Excellent article. The best part is the author's recognition of the importance of getting help with the editing—not only checking the grammar and spelling but also working with the author on the content and tone. That can really make a difference in how well a book is received, and it's something that seems to be overlooked by many people who publish their own books. (Design is important, too, though maybe not as much as he thinks, especially for books sold online.)

I wondered, though, whether he was able to get the same quality control with the translations. His budget of $3,700 for "Foreign translations & ebook production" isn't very much even for one language. A good translation requires a lot of time and skill to produce, especially if one wants it to read smoothly and be culturally appropriate in the target language.


I recon this book might not be as well translated as he might think. The subtitle in German is sub-par translation at least. Can't say anything about the content of the book itself, but if it's a similar quality, the book might not gain that much traction or raving reviews in other languages.

I’m also not sure how well the contents translate to German. After all, Germany has not only compulsory education but the “allgemeine Schulpflicht” (i.e. compulsory school attendance), meaning homeschooling is, for the most part, strictly illegal (Switzerland and Austria have different rules, though).

The fact that Germany has such strict restrictions was a major factor in wanting to produce in a German edition! They need as much inspiration as they can get to change their system.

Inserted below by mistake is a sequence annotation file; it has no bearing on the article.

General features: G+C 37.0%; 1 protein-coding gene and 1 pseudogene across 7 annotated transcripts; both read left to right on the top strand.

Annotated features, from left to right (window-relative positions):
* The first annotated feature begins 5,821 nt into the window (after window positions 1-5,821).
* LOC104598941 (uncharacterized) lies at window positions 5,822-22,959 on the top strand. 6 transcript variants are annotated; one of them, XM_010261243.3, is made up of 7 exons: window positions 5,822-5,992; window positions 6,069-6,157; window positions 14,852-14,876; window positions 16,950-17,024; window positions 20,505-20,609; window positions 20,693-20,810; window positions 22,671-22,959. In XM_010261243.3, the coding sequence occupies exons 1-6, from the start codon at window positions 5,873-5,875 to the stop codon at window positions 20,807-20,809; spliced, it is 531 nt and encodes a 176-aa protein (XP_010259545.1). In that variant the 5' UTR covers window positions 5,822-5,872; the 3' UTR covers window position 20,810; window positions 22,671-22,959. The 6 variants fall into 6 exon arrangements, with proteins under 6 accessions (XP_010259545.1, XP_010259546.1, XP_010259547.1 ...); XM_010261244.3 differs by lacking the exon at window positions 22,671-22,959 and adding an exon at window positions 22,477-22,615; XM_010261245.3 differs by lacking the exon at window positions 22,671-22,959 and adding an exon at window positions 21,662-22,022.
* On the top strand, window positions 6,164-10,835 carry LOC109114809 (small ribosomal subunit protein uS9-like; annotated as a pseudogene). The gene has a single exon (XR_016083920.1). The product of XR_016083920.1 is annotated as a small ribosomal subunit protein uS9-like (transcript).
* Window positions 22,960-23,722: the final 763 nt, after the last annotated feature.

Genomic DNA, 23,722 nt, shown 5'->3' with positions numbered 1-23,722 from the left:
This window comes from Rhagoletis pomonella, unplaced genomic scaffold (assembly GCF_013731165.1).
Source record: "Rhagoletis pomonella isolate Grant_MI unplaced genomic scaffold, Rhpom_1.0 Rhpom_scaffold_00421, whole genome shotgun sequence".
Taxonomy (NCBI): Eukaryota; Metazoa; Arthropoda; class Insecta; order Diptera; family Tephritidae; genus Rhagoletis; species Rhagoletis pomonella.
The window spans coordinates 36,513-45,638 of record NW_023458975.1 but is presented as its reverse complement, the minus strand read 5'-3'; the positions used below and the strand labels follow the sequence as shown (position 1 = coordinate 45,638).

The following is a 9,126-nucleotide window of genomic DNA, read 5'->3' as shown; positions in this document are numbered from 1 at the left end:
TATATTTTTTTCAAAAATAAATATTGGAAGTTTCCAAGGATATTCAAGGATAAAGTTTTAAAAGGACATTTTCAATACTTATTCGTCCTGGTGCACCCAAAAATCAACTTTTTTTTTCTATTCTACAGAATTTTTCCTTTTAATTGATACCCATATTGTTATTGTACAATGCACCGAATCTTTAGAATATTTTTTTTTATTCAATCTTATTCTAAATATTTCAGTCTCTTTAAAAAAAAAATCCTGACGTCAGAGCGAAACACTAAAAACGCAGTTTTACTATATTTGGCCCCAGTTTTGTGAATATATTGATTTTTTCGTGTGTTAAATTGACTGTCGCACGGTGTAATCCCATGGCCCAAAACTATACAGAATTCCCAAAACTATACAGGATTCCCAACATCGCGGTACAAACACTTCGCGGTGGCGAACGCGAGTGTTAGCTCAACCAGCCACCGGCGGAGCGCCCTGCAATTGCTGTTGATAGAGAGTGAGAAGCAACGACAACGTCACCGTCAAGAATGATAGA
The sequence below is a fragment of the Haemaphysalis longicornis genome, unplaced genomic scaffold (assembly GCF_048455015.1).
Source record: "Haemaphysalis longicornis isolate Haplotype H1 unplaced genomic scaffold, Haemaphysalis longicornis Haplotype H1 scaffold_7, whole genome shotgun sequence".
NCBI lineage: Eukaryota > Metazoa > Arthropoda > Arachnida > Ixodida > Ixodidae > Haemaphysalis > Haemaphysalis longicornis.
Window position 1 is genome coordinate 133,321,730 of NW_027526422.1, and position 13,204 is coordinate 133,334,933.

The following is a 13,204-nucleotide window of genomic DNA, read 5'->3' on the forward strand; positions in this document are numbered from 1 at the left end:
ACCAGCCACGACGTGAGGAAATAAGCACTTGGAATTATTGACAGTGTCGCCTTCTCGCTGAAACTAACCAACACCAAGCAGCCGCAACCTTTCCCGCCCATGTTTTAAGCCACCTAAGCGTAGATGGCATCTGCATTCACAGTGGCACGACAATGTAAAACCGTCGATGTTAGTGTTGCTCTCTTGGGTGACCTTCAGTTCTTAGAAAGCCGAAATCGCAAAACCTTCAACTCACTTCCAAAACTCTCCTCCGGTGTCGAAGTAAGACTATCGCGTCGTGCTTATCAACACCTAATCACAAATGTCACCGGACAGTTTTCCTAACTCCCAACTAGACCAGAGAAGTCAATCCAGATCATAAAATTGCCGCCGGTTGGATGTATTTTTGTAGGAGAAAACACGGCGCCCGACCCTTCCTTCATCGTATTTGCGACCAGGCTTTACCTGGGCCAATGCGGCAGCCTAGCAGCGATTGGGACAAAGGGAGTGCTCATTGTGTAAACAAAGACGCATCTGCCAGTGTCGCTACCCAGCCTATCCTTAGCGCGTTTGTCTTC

True — I hired friends who have translation experience but are not super experienced. That's how I got away with that budget for two translations (+ cover & design services).

If you are thinking of producing books in multilingual editions in the future, you might want to get some independent expert feedback about the quality of the translations your friends produced this time around. Those translations might have been fine. But there are many ways translations can be inadequate, from misunderstandings of subtle but important nuances in the source text to prose that sounds awkward and unnatural in the target language. Such problems can seriously impact both how accurately your message is conveyed and how well your book sells.

I worked as a professional translator (Japanese to English) for twenty years, and I always feel very uncomfortable when a paper or book I've written is translated into a language I can't read.


Hi everyone, I'm the author of the post & book. Thanks for commenting!

Hi Blake! Kieran's dad here. So great to see your article on Hacker News. Your old bike is safely heading back to Colorado soon.

Ha, that's incredible!

Is it common to refer to typography as "interior design" in the book world? I've not come across it before.

I'm curious how much profit you can make especially after touring the country.

That sounds extremely expensive.


I managed to break even on the tour by charging small speaking fees, selling my other books after the talks, and staying with friends / Couchsurfing frequently.

Congratulations!

Thanks!

About the page itself rather than its content:

Users that prefer to disable JavaScript: just zap the .fx-preloader element, the content’s all there behind it.

I wish people wouldn’t use this sort of technique. Even if you have JavaScript running, it slows site loading down for no good reason (avoiding a flash of unstyled or misstyled page is the typical reason, but it’s a terrible replacement at best). Just let the browser do its thing, please. (And if it’s loading really badly, fix your HTML and CSS so that it’s not.)


Heart tingled thinking it was Blake Bortles

So you self-published a book. Well done. Join the crowd. The very, very big crowd.

<selfpromotion> https://www.amazon.co.uk/Ridiculous-Misadventures-Foxglove-W... </selfpromotion>